Tribeca 2019 – Review: THE PLACE OF NO WORDS Tries To Explain Death

FIRST IMPRESSION

Simultaneously feeling like a documentary and full fledged fantasy film, Mark Webber's film is full of charm, heart, and an attempt to answer to one of life's greatest mysteries: what happens when we die?
Writing
Directing
Acting
Technical Merit

At some point in life, everyone wonders what happens when we die. Even as adults, the answer we believe could change drastically through a single event. It’s a question that nobody is certain of due to the sheer amount of interpretations. So if it’s confusing for adults, one can only imagine what it must be like for a child to comprehend the vast possibilities. With The Place of No Words, filmmaker Mark Webber attempts to make the concept more concrete for his child.

Webber considers this film to be part of a method of filmmaking he calls “reality cinema”. The Place of No Words takes the form of a metaphysical fantasy adventure, but at its core, it’s a realistic depiction of that complex question every human must eventually face. Casting himself, his actual wife, actress Teresa Palmer, and child, Bohdi Palmer, this realism comes across wonderfully. At times, the film feels as if it’s peering into a series of home videos, if only to shift the perspectives this family is sharing with one another. It’s as if this film is partially a documentary, while simultaneously being another form of cinema entirely.

Teresa Palmer as Teresa and Mark Webber as Mark in Mark Webber’s THE PLACE OF NO WORDS.

As the adorable Bodhi asks his father about death, the film transports the viewer to a land seemingly pulled from the Lord of the Rings. Yet this is not an idealistic fantasy world, but rather, a realistic parallel of the world. There are perils that Bodhi is warned of, and equipped with a sword and accompanied by his father, they must be ready. A slew of creatures and landscapes are encountered on their travels, and the vignettes are linked through moments in the household. It’s difficult to choose what sections are more charming, but there is an extended sequence involving Uranus and “the farting swamp” that will be sure to put a smile on every face in the audience.

However, while The Place of No Words is full of childlike wonder and charm, it can also feel ominous at times. It’s very intentional due to the subject matter obviously, and one may wonder if these moments serve to ease children into the concept of death. The film definitely seems like it could be shown to children who are young, and would not scare them too much, as the darker bits quickly lead to moments of joy and celebration of life. The film ends with a song entitled “I’m Not Afraid of the Dark Anymore”, and it couldn’t be more fitting. What seems scary at first is essential to bringing forth the better understanding and deeper appreciation of life by the conclusion.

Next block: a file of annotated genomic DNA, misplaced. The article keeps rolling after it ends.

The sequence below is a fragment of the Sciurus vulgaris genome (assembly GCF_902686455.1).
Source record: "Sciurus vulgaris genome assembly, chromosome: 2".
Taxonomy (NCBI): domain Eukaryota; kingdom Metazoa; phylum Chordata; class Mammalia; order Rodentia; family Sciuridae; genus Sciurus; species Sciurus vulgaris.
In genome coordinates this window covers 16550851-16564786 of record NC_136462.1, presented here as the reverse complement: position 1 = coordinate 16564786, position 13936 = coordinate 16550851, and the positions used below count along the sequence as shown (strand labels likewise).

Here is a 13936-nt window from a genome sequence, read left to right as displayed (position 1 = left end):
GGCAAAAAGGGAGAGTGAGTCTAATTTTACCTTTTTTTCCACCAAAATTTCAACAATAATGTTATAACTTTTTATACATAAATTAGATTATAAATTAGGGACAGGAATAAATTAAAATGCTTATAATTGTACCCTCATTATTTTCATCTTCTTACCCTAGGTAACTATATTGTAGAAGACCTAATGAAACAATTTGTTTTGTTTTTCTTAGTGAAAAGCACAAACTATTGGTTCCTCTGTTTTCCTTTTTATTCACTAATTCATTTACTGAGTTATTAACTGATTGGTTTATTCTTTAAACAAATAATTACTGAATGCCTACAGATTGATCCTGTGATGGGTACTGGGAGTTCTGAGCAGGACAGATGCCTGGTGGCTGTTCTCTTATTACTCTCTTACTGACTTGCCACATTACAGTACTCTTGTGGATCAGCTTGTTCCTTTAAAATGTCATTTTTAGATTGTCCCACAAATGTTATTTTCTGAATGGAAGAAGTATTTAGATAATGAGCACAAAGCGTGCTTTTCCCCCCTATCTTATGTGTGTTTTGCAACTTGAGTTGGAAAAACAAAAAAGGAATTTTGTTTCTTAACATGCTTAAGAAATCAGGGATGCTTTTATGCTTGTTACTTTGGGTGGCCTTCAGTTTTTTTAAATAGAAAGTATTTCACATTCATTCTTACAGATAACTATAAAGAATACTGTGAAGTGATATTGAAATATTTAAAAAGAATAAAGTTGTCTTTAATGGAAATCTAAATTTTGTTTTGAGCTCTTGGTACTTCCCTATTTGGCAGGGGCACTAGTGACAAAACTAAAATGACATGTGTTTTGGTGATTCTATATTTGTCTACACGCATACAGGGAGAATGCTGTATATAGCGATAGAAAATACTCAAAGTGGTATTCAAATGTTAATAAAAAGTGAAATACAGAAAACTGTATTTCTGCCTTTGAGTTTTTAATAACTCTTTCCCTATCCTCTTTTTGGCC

Bodhi and his father meet many familiar faces on their travels, although they are now portraying characters in this fantasy realm. Each one has a lesson for Bodhi, and sometimes, even for Mark. For The Place of No Words is not just about a child learning about death, but how a father contemplates confronting this upsetting conversation. The fantasy realm presented is a deeply metaphysical journey through the ups and downs of the complex situation. There’s no correct way to go about it as every example differs, yet the core themes remain the same.

Nicole Elizabeth Berger as Nicole/Esmeralda in Mark Webber’s THE PLACE OF NO WORDS.

What works so well about this film is the premise in and of itself is a predicament with no proper solution. Fittingly, no words could adequately describe to a child what happens when a loved one dies. So instead of reveling in a climactic moment where all is explained, it is instead left to a consistent voiceover that jumps in periodically. As we witness more and more of Bodhi’s endearing outlook on life, the narration becomes all the more heartbreaking. For although Webber is not suffering from whatever his character is in the film, this still very much comes across as a deeply personal film.

It stands as a living testament to the conversation that may not have been had yet, but one that someday will be. It is universal to all those who watch, but at the same time, is a direct letter to Webber’s own son. In that regard, The Place of No Words is twofold in its approach, and can be commended greatly for fitting both “niches”. It is barebones in its approach to a premise that is rather grand and slightly ambitious. This film will tug at your heartstrings as you watch, and will surely sit with you long after you’ve left the theater.

The Place of No Words is celebrating its world premiere and is part of the U.S. Narrative Competition Section at the 2019 Tribeca Film Festival.

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Alex Papaioannou
Alex Papaioannou
Born and raised in New York. I've always loved all things pop culture, but my true passion lies within film. And the only thing that I love more than watching movies is writing about them! Some close runner-ups are: food, the Yankees, and hip-hop.

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